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Study ranks crossings as unsafe

Commission’s report says nine intersections are high priorities
Monday, April 25, 2005 | 12:00 a.m. CDT; updated 6:55 a.m. CDT, Monday, July 21, 2008

Mary Getz jogged in place for several minutes at Stewart and Providence roads, waiting to cross the street to get to the MKT Trail.

“I hate this part of my run,” she said between breaths. “It feels like you have to wait forever to go, and when you finally do, you have to dodge cars.”

When the light changed, Getz scurried across the street while cars turning right onto Providence from Stewart inched up only feet away and drove past, right at her heels.

“I’ve almost been hit several times because of cars flying around that turn lane,” she said. “The city needs to fix this problem.”

The Bicycle/Pedestrian Commission agrees and wants to do something about it.

At the April 18 City Council meeting, a commission report addressed Columbia’s problem intersections.

The commission compiled three categories of problem intersections, based on level of priority. Commissioners took into account factors such as heavy or high-speed traffic, previous accidents and pedestrian problems such as visibility issues, missing crosswalks or short traffic lights. Nine intersections were placed in the highest priority category.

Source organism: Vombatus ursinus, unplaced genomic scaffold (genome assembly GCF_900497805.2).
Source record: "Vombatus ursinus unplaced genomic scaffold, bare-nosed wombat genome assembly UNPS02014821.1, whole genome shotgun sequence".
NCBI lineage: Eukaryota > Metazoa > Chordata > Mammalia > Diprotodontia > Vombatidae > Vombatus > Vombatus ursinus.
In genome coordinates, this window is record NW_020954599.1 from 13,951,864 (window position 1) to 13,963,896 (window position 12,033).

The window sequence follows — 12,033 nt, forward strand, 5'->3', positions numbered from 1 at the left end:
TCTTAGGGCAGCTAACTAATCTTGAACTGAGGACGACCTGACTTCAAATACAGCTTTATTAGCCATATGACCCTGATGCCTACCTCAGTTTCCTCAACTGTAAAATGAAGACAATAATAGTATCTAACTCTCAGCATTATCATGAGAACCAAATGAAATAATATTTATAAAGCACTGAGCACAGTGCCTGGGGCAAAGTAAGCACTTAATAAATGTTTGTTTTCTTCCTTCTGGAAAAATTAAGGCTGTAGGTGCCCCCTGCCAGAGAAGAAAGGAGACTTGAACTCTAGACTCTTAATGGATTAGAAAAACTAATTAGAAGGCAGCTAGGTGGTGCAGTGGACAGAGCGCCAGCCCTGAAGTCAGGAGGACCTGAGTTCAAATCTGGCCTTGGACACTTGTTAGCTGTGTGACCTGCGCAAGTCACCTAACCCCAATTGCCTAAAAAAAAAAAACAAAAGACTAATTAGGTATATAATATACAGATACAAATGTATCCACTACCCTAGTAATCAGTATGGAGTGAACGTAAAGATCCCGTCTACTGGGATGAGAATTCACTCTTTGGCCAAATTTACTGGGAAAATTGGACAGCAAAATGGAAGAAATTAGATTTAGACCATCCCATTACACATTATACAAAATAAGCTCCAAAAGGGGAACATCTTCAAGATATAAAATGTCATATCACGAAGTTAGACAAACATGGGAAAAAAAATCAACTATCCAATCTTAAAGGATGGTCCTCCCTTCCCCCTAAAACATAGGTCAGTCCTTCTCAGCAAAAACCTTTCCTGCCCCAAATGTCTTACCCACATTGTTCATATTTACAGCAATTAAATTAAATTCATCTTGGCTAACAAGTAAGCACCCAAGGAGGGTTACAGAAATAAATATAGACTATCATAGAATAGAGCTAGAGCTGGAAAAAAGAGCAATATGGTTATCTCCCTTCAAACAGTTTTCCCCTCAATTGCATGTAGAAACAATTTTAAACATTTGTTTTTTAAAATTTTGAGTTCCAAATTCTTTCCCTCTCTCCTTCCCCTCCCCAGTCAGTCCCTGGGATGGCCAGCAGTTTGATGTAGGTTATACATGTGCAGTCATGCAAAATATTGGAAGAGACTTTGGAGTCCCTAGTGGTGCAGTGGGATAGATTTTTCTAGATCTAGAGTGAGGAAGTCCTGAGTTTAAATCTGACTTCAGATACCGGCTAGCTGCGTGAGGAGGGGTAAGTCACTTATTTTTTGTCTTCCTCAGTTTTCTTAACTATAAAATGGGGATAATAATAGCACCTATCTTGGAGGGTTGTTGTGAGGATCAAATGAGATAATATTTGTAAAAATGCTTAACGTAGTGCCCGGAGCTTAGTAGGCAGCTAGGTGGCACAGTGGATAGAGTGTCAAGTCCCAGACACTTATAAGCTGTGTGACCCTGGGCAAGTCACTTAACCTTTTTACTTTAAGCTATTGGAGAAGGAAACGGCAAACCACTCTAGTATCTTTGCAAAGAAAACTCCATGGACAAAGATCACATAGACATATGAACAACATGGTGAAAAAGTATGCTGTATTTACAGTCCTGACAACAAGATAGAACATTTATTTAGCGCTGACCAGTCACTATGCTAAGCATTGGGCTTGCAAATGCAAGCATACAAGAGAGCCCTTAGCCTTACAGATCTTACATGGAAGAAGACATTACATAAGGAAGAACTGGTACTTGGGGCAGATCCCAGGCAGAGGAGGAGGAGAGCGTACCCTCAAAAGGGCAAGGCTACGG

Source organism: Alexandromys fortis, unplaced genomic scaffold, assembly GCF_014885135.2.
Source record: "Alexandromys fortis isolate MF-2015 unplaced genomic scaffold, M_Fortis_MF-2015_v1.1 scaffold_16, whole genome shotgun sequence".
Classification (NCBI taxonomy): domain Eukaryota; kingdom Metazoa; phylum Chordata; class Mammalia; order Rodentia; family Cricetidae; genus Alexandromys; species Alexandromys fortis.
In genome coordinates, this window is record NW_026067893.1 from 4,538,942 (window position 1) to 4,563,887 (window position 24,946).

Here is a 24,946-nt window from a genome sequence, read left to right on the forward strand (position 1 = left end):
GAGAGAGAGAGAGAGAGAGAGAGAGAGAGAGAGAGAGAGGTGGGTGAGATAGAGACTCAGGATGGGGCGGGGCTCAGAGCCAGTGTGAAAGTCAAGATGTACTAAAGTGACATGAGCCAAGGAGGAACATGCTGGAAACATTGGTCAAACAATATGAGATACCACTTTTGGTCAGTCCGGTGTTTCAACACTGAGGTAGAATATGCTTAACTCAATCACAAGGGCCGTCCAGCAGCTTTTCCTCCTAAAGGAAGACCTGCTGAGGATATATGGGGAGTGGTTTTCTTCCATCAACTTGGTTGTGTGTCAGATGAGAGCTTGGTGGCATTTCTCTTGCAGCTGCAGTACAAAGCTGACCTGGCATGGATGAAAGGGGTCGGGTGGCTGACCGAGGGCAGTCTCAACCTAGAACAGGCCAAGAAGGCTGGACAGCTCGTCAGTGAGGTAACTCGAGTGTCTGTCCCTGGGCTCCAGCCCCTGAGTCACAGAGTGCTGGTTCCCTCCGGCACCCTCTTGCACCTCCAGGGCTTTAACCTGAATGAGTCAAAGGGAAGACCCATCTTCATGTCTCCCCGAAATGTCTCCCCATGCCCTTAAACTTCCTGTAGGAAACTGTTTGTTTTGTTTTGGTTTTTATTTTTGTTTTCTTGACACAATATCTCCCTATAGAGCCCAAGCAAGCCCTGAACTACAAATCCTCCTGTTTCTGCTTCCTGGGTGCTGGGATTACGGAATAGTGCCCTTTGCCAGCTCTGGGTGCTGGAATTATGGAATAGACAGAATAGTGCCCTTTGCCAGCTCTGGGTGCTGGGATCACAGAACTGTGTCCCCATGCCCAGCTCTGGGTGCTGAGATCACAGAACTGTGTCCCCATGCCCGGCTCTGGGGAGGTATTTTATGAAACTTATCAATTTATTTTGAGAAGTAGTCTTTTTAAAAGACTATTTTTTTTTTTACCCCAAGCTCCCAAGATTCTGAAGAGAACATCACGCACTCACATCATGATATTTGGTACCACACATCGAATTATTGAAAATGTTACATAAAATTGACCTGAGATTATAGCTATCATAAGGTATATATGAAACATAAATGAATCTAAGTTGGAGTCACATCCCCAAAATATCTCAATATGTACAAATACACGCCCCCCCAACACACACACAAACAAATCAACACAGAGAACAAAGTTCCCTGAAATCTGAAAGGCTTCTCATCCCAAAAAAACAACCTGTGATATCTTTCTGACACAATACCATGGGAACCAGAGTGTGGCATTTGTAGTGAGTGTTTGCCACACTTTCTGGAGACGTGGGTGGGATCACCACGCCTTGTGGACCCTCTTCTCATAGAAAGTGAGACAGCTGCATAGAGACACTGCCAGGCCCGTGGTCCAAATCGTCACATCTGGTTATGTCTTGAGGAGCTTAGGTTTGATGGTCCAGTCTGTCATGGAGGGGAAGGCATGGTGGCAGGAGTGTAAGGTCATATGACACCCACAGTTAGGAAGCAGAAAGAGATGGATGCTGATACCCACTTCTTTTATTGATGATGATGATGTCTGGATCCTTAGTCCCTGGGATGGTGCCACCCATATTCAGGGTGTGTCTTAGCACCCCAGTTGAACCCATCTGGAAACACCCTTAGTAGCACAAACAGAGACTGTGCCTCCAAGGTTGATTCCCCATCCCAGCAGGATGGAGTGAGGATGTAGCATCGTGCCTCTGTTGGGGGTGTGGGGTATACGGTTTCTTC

Several problem intersections were identified based on responses to e-mails sent by commission Chairman Steve Kullmanto other members of the commission and of local track and bicycle clubs.

“I received about 19 responses in regards to one intersection, Scott Boulevard and Gillespie Bridge,” Kullman said. “From Columbia MultiSport, that was overwhelmingly the No. 1 priority. The second-highest response was about the intersection at Forum and Stadium.”

Commissioner Rebecca Beach said several intersections stood out at the commission meeting.

“We took all of those and made them the priority intersections,” Beach said.

Now that the city has identified these intersections, the next step is finding out the cause of the problems.

“The commission is now working on trying to explain the details of why we feel these are problem intersections, which will probably be a longer process than just pointing out the locations,” Kullman said.


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